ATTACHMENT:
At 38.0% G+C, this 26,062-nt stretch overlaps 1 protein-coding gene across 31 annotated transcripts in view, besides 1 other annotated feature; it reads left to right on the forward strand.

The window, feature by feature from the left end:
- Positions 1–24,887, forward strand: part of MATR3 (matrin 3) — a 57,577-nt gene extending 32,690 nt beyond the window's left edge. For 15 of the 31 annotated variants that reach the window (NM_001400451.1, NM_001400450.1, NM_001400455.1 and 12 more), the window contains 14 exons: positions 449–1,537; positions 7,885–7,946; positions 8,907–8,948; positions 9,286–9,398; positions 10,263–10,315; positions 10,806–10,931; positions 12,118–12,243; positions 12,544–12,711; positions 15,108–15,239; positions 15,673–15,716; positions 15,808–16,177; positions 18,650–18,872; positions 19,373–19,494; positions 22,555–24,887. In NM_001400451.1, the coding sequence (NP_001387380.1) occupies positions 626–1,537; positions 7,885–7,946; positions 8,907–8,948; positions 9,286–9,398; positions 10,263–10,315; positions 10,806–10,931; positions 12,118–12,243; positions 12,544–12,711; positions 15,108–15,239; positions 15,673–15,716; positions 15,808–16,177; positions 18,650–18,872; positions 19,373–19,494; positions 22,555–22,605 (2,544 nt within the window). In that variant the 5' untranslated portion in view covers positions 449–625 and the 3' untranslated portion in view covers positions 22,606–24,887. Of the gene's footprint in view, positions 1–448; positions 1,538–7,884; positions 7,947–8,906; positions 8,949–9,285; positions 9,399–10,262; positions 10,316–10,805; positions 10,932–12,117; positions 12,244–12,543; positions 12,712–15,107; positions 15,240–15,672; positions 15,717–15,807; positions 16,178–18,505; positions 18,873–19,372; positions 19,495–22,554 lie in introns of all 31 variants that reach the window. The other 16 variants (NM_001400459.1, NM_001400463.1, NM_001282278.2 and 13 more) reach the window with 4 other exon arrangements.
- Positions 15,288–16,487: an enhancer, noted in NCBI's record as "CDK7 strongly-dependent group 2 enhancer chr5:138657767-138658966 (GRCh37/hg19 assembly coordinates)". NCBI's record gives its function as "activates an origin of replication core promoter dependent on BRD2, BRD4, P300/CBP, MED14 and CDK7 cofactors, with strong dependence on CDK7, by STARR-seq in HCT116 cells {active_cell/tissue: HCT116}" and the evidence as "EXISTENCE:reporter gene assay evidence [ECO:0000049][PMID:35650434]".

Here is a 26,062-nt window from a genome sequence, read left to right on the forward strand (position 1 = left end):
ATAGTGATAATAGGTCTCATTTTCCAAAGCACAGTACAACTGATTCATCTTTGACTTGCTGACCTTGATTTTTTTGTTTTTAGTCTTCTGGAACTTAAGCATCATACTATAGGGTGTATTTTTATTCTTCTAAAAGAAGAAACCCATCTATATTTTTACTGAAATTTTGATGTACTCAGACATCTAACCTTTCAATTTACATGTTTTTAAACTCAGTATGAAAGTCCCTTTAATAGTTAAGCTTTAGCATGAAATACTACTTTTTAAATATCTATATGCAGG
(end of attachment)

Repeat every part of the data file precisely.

At 38.0% G+C, this 26,062-nt stretch overlaps 1 protein-coding gene across 31 annotated transcripts in view, besides 1 other annotated feature; it reads left to right on the forward strand.

The window, feature by feature from the left end:
- Positions 1–24,887, forward strand: part of MATR3 (matrin 3) — a 57,577-nt gene extending 32,690 nt beyond the window's left edge. For 15 of the 31 annotated variants that reach the window (NM_001400451.1, NM_001400450.1, NM_001400455.1 and 12 more), the window contains 14 exons: positions 449–1,537; positions 7,885–7,946; positions 8,907–8,948; positions 9,286–9,398; positions 10,263–10,315; positions 10,806–10,931; positions 12,118–12,243; positions 12,544–12,711; positions 15,108–15,239; positions 15,673–15,716; positions 15,808–16,177; positions 18,650–18,872; positions 19,373–19,494; positions 22,555–24,887. In NM_001400451.1, the coding sequence (NP_001387380.1) occupies positions 626–1,537; positions 7,885–7,946; positions 8,907–8,948; positions 9,286–9,398; positions 10,263–10,315; positions 10,806–10,931; positions 12,118–12,243; positions 12,544–12,711; positions 15,108–15,239; positions 15,673–15,716; positions 15,808–16,177; positions 18,650–18,872; positions 19,373–19,494; positions 22,555–22,605 (2,544 nt within the window). In that variant the 5' untranslated portion in view covers positions 449–625 and the 3' untranslated portion in view covers positions 22,606–24,887. Of the gene's footprint in view, positions 1–448; positions 1,538–7,884; positions 7,947–8,906; positions 8,949–9,285; positions 9,399–10,262; positions 10,316–10,805; positions 10,932–12,117; positions 12,244–12,543; positions 12,712–15,107; positions 15,240–15,672; positions 15,717–15,807; positions 16,178–18,505; positions 18,873–19,372; positions 19,495–22,554 lie in introns of all 31 variants that reach the window. The other 16 variants (NM_001400459.1, NM_001400463.1, NM_001282278.2 and 13 more) reach the window with 4 other exon arrangements.
- Positions 15,288–16,487: an enhancer, noted in NCBI's record as "CDK7 strongly-dependent group 2 enhancer chr5:138657767-138658966 (GRCh37/hg19 assembly coordinates)". NCBI's record gives its function as "activates an origin of replication core promoter dependent on BRD2, BRD4, P300/CBP, MED14 and CDK7 cofactors, with strong dependence on CDK7, by STARR-seq in HCT116 cells {active_cell/tissue: HCT116}" and the evidence as "EXISTENCE:reporter gene assay evidence [ECO:0000049][PMID:35650434]".

Here is a 26,062-nt window from a genome sequence, read left to right on the forward strand (position 1 = left end):
ATAGTGATAATAGGTCTCATTTTCCAAAGCACAGTACAACTGATTCATCTTTGACTTGCTGACCTTGATTTTTTTGTTTTTAGTCTTCTGGAACTTAAGCATCATACTATAGGGTGTATTTTTATTCTTCTAAAAGAAGAAACCCATCTATATTTTTACTGAAATTTTGATGTACTCAGACATCTAACCTTTCAATTTACATGTTTTTAAACTCAGTATGAAAGTCCCTTTAATAGTTAAGCTTTAGCATGAAATACTACTTTTTAAATATCTATATGCAGG